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Comment: Most say tomatoes, we say mostly tomatos. We cut off the "e" and pass the savings along to you, like FREE 2-day SHIPPING for Prime Members. Missing its dust jacket. So it's more of a relaxed read.
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Celebrate: A Year of Festivities for Families and Friends Hardcover – October 30, 2012

118 customer reviews

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About the Author

Pippa Middleton is the editor of The Party Times, an online party magazine from Party Pieces, the UK's leading online party-supply company, founded in 1987. She has organised many events during her career at London-based events company Table Talk, for luxury brand and corporate companies as well as private parties. --This text refers to an out of print or unavailable edition of this title.


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Product Details

  • Hardcover: 400 pages
  • Publisher: Viking (October 30, 2012)
  • Language: English
  • ISBN-10: 9780670026357
  • ISBN-13: 978-0670026357
  • ASIN: 0670026352
  • Product Dimensions: 9.8 x 7.7 x 1.4 inches
  • Shipping Weight: 3.2 pounds
  • Average Customer Review: 4.4 out of 5 stars  See all reviews (118 customer reviews)
  • Amazon Best Sellers Rank: #48,820 in Books (See Top 100 in Books)

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Most Helpful Customer Reviews

148 of 171 people found the following review helpful By Marilyn Braun on October 31, 2012
Format: Hardcover
As the sister of Catherine, Duchess of Cambridge, Pippa Middleton is in an unenviable situation. In many ways, she cannot win and it is unfortunate that to some, she will always be known as the only maid of honor to ever wear a flattering dress. Never judged on her own efforts, but on the media and public perception of her. Celebrate: A Year of Festivities for Families and Friends, is her attempt to change that.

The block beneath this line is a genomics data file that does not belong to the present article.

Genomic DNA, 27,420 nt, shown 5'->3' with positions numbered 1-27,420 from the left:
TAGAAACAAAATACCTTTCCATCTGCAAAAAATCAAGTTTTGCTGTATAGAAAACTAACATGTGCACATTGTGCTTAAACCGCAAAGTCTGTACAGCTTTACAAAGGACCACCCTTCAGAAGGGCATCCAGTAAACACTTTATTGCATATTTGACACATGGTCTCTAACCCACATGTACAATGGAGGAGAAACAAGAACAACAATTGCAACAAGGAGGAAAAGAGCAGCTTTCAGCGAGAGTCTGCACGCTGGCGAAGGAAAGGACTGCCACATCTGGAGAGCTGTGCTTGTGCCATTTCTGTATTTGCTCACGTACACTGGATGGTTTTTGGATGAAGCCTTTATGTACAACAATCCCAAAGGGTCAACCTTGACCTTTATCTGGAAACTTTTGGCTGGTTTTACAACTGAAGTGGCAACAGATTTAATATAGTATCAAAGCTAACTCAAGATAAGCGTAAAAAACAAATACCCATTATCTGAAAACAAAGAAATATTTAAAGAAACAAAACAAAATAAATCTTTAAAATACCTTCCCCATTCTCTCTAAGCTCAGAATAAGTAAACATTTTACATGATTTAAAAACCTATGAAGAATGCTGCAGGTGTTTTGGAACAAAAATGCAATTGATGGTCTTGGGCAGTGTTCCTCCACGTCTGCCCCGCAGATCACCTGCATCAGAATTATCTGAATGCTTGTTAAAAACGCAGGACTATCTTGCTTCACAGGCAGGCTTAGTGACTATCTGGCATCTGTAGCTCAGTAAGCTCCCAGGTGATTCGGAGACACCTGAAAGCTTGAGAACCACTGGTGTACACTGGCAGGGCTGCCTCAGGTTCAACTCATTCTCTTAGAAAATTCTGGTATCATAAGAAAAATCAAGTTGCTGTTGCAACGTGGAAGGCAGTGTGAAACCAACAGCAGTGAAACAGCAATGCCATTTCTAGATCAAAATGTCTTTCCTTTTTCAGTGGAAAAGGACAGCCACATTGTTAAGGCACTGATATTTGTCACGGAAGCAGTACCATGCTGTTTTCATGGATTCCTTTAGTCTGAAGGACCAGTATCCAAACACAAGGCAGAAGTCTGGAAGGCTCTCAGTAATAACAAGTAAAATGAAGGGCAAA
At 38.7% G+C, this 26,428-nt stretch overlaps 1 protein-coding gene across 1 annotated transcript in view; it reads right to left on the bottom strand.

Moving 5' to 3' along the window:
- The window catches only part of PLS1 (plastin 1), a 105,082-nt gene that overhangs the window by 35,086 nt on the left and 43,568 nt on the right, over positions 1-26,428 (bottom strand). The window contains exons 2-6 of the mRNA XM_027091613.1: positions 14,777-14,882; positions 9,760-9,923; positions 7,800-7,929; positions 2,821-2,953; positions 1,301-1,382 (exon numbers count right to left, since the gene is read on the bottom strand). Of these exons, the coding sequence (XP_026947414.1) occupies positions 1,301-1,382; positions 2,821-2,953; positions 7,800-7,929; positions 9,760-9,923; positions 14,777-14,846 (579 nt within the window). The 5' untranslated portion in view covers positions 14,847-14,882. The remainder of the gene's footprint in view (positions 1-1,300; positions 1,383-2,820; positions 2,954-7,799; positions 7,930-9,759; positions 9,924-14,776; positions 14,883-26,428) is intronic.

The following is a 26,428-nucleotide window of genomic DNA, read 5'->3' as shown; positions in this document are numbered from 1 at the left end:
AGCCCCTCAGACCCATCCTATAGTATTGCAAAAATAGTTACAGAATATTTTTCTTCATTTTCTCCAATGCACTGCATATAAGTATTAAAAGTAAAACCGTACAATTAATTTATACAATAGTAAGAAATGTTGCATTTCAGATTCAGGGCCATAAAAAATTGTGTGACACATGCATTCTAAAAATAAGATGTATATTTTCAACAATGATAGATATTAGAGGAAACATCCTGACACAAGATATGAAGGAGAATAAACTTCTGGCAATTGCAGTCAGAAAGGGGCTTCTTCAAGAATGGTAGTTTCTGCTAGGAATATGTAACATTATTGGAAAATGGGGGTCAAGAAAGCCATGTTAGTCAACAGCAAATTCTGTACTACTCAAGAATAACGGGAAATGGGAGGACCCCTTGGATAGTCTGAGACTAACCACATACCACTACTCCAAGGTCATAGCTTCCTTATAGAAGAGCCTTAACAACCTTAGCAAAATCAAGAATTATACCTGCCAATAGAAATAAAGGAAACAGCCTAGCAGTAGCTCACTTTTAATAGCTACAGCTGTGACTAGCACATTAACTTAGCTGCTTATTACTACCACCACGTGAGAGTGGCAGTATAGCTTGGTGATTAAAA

Given her low profile prior to the royal wedding, Celebrate could be viewed as a premature effort. However, she's not the first person to jump on the bandwagon of her own notoriety nor will she be the last. To Pippa's credit, she acknowledges this in the introduction to Celebrate. She has the opportunity and she's taking advantage of it. By admitting this she makes it redundant for those who scoff at her efforts. Now who is being unoriginal?

Several reviews for this book have criticized Pippa for stating the obvious: 'ice goes great with drinks', 'a turkey at Christmas time is good for large gatherings'. Yes, it's true but let's be honest, even Martha Stewart falls back on 'Pumpkins add to the festive atmosphere of Halloween', 'Hearts make perfect Valentines' and 'Easter egg hunts are fun'. What Pippa does add to the field is her youth. Like her sister, she makes going the extra mile fashionable. Thus giving twenty-somethings options other than beer, wine, tortilla chips and brie cheese trays for their own parties.

Divided by seasons, Pippa presents crafts, recipes, nostalgic/traditional games and charming tidbits of trivia appropriate to the occasion. She also offers small glimpses into how her family celebrated events like Easter and Mothers Day.
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41 of 50 people found the following review helpful By EH on April 21, 2013
Format: Hardcover